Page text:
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What is Pink Insulation?

Pink Insulation is a type of fiberglass insulation recognized by its distinctive color, often used in residential and commercial buildings for thermal regulation and noise reduction. Its pink hue comes from the manufacturer's design, serving as a trademark. It's effective, affordable, and widely available. Wondering how it can improve your home's energy efficiency? Let's explore its benefits further.
Adam Hill
Adam Hill

Fiberglass insulation is used in homes and other buildings to block sound and heat transfer. It is almost always pink in color. This insulation is colored artificially to make it recognizable to consumers. The pink coloring dates back to the invention of modern fiberglass insulation by an employee of the Owens-Corning company in 1938. Owens-Corning colored its insulation in a distinctive way for marketing purposes at first, and pink insulation became so well-known that most fiberglass insulation is now made to be pink.

Pink insulation serves as a very cost-effective and energy-saving product for consumers. It also performs very well in comparison with other forms of insulation, such as cellulose. While pink insulation settles very slightly or not at all, depending on the type, it never loses its insulating power. Cellulose, on the other hand, settles to a much higher degree, sometimes up to 25%. This causes it to lose a large amount of its ability to insulate.

The small fibers of pink insulation can become airborne and irritate the eyes.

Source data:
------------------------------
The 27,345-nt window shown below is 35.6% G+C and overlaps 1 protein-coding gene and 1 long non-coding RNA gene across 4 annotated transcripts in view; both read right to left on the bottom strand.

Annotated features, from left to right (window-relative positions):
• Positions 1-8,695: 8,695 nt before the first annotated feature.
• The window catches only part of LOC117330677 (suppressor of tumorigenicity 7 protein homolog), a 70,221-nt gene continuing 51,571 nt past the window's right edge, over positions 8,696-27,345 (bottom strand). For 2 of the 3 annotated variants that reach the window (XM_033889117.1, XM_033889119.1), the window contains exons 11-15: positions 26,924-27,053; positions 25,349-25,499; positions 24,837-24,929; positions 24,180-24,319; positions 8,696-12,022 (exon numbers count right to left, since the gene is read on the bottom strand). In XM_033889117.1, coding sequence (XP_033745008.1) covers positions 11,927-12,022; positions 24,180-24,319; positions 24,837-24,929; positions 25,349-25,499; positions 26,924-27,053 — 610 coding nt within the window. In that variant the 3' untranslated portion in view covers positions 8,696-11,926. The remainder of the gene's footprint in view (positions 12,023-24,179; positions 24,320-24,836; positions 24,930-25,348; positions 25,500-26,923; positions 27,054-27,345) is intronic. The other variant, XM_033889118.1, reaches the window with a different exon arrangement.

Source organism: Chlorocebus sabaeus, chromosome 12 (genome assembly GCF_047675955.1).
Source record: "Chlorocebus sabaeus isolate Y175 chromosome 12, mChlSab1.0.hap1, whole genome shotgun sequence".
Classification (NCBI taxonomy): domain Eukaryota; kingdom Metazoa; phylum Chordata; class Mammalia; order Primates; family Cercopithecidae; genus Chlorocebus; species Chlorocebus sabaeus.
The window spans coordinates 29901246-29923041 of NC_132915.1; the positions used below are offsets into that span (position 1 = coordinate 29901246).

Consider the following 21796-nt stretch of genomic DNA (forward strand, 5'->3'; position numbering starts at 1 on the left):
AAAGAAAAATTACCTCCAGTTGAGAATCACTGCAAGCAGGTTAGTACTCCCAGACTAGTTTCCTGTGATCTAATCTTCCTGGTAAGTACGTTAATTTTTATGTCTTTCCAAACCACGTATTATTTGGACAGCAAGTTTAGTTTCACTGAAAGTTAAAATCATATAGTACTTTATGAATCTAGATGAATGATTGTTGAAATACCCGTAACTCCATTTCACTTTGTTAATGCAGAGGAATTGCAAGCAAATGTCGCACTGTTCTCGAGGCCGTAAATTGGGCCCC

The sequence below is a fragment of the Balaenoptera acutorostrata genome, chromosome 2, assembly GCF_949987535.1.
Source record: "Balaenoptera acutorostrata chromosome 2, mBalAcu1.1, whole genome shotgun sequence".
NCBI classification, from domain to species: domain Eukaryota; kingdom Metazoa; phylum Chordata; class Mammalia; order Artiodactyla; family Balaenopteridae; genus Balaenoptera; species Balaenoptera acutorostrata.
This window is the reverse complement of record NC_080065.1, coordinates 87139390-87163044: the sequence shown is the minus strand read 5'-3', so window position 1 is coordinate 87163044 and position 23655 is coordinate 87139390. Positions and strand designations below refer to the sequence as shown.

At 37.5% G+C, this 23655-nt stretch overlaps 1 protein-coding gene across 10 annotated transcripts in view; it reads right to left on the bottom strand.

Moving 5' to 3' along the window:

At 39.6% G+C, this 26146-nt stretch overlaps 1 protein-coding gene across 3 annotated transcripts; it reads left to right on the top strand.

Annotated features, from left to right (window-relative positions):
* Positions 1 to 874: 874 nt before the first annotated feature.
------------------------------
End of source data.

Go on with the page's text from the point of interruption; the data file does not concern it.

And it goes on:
The small fibers of pink insulation can become airborne and irritate the eyes.

Fire safety is another parameter in which pink insulation defeats the competition. Since it is made of small fibers of glass, it does not combust. Cellulose insulation is often made up of newspaper which has been ground up or shredded. To guard against the obvious fire hazard, this material is treated with fire retardant to make it safer.

While pink insulation is very effective, there are certain precautions which must be taken when installing or otherwise coming into contact with it. The fibers are very small, meaning that particles of imsulation can easily become airborne, causing irritation to the eyes, nose, and throat. Some people are more sensitive than others to these effects, but they do not constitute an allergic reaction. For some time it was thought that exposure to these fibers could be carcinogenic, but studies during and leading up to the early 2000s failed to confirm any cancer risk from pink insulation. The organic fiber asbestos has consistently been more strongly linked to health risks than fiberglass.

The glass which forms the raw material for pink insulation is made of silica, a compound consisting of silicon and oxygen atoms. It has no true melting point, but gets softer the more it is heated. For the manufacture of insulation, the glass is heated until it can be extruded into fibers of very small diameter. In response to environmental concerns, makers of insulation are increasingly recycling glass and reusing old glass as a raw material.

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Discussion Comments


@accordion, a lot of insulation materials can seem like a huge hassle to install, but they really can make a difference. I have neighbors who got their home insulated last year, and it has already saved them money every month on heating and cooling. I am definitely considering it, because after it is installed you don't have to do too much to it.


I always wondered why my parents never considered pink insulation board for their house. It was built in 1901, and many of the outer walls are thin and lack any sort of insulation. It would save them a lot of money on heating, I bet; it seems like a silly thing to be too lazy to do, though I haven't tried it myself.

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    • The small fibers of pink insulation can become airborne and irritate the eyes.
      By: Rob hyrons
      The small fibers of pink insulation can become airborne and irritate the eyes.